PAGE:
Reflections on a Dead Planet

On this day in 1964 the Doctor defeated the Daleks for the first time as the Rescue, the final episode of the first Dalek story, was broadcast. Now amusingly this story has about half a dozen titles but for simplicites sake I shall stick with the title used on both the Target novel and the domestic VHS/DVD which is quite simply: The Daleks.

Now this is a story which exists in multiple forms, the original seven part serial, the Aaru movie adaption with Peter Cushing and David Whitaker’s novelisation. Normally I wouldn’t separate the novel and TV serial but on this occasion the novel features such substantial differences to the screenplay I feel it should be classified as a separated entity. My focus here of course, is the TV serial.

As with An Unearthly Child, the opening episode to this story is more or a less a four hander to establish the set up. On this occasion the Dead Planet and how each of the four traveller’s reacts to the situation, the Doctor is naturally curious to the level which he endangers his fellow travellers by his selfish and childish antics. Ian and Barbara on the other hand are more interested in leaving and getting home… so to avoid any arguments the Doctor deliberately sabotages the TARDIS. An action which he isn’t really held to account for, some how “you fool, you old fool” doesn’t quite cut it.

While the pacing may be slow I am glad the story was made when it was as we get generally introduce to each set of antagonists. Episode 2 “The Survivors” presents us with the Daleks and introduces them well, they scheme and plot while remaining curious as to the presence of the time travellers, also it is worth noting at this stage the Daleks barely meniton the word exterminate.

Episode 3 “The Escape”introduces us to the humanoid Thals, who aside from Temeasus, are a rather wet bunch if we are honest and start off a Doctor Who trend of terrible fashion for humanoid alien races. At this stage the scenes with Thals are watchable and give the feeling they are travelling nomads, unfortunately once the leader is popped off by a Dalek they pretty much become stock characters and the story loses its harder sci fi edge and becomes dangerous journey through the mountains to defeat the Daleks.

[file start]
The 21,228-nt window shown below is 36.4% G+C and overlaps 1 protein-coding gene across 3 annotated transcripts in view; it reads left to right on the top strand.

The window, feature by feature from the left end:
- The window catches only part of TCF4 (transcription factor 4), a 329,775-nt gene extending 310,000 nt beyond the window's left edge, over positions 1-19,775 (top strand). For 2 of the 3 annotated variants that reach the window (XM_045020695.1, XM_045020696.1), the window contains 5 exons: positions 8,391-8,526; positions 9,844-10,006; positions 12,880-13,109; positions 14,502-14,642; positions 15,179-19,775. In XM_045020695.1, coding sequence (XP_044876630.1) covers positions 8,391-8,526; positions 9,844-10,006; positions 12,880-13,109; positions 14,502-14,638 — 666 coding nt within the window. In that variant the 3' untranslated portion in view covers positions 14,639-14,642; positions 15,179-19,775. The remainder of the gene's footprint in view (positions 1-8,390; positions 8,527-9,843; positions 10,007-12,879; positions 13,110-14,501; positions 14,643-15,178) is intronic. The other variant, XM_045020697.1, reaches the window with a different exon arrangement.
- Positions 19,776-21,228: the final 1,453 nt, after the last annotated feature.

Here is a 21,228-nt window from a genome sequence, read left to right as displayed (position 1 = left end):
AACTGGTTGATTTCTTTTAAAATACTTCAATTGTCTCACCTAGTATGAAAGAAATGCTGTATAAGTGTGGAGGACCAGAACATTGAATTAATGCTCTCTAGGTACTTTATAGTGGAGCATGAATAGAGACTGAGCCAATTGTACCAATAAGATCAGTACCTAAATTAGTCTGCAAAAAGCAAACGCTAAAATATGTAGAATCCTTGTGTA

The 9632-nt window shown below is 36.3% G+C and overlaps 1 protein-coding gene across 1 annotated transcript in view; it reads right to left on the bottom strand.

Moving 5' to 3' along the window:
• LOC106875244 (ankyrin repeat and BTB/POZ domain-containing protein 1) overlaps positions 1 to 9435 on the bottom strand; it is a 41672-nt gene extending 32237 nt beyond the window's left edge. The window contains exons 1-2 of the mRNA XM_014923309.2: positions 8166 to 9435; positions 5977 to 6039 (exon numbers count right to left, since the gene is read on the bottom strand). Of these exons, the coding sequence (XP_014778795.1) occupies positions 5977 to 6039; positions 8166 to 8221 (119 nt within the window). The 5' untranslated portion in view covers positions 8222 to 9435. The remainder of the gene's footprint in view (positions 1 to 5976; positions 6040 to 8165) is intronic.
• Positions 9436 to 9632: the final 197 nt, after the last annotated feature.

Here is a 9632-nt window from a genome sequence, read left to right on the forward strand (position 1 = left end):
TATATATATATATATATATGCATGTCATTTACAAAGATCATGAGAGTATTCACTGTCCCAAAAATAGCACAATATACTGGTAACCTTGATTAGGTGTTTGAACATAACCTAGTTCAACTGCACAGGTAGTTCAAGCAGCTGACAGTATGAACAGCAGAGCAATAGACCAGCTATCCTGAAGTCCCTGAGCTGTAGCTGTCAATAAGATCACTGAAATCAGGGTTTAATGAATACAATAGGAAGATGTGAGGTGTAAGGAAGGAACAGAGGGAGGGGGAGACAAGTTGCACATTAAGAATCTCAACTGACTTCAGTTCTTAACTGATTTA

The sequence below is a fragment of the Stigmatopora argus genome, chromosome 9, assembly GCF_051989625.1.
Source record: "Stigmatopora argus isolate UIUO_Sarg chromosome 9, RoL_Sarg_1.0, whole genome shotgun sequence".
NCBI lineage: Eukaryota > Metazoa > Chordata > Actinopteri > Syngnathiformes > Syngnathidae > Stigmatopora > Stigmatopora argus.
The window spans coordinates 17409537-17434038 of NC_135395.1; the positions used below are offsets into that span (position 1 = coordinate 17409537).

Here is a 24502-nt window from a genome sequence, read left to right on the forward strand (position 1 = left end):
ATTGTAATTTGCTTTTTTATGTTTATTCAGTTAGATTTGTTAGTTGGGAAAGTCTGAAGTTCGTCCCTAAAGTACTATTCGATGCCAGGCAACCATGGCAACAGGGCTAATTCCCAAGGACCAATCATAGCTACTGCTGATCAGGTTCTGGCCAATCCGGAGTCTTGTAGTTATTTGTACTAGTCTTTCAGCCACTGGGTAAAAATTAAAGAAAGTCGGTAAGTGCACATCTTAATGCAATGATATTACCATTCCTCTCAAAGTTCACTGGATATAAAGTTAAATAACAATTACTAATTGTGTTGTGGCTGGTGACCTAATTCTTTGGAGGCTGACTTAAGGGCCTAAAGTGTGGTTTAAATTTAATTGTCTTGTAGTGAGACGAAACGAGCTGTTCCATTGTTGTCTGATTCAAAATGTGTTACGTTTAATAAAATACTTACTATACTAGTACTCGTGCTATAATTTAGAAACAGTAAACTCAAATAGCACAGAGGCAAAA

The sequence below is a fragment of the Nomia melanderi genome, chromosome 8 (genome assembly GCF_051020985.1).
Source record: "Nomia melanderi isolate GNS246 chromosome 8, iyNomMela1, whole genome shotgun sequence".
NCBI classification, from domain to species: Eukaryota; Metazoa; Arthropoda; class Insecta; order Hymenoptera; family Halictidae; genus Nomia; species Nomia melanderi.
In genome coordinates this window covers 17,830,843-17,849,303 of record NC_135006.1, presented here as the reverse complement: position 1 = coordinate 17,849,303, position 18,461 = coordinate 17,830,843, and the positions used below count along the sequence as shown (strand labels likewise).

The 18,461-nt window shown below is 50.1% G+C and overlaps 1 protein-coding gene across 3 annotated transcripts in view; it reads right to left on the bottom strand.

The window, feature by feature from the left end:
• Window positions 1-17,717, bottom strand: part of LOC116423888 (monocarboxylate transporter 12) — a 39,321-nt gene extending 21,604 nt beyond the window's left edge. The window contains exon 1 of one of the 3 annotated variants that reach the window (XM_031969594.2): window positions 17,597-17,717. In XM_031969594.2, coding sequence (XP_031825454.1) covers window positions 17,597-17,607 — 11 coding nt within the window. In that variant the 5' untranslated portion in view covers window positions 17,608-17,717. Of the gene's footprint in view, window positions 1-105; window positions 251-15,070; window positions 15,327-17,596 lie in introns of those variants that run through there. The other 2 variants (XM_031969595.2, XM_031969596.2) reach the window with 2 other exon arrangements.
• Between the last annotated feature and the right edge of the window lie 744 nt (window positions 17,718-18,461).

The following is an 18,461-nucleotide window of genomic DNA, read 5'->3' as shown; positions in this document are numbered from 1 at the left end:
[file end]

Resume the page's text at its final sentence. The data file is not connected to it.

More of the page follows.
Again,it is worth nothing that as with An Unearthly Child, it is Ian who is the active protagonist who encourages the Thals to take the fight the Daleks as it is their best chance of survival, whereas all the Doctor is interested in is getting the fluid link back. However it is worth noting that the Doctor’s arrogance and selfishness does get him shot down metaphorically, in episode five the Doctor is so busy bragging about how clever he is for disabling the Dalek long distance scanners he totally fails to notice the Daleks sneak up behind him.

The story falls flat at the end, with a very rushed defeat of the Daleks which isn’t really explained clearly and a long epilogue with the Thals discussing the rebuilding of Skaro. But despite these flaws it is well worth watching and gives the sense of the Daleks as an actual species rather than the mini tanks of later years.


It is easy to see why the Daleks have stood the test of time, the combination of the iconic image and the semi robotic voice really sell them as aliens, Terry Nation was very correct when he specified the Daleks have no legs so they aren’t clear men in suits. To this day people often ask if they were radio controlled props.


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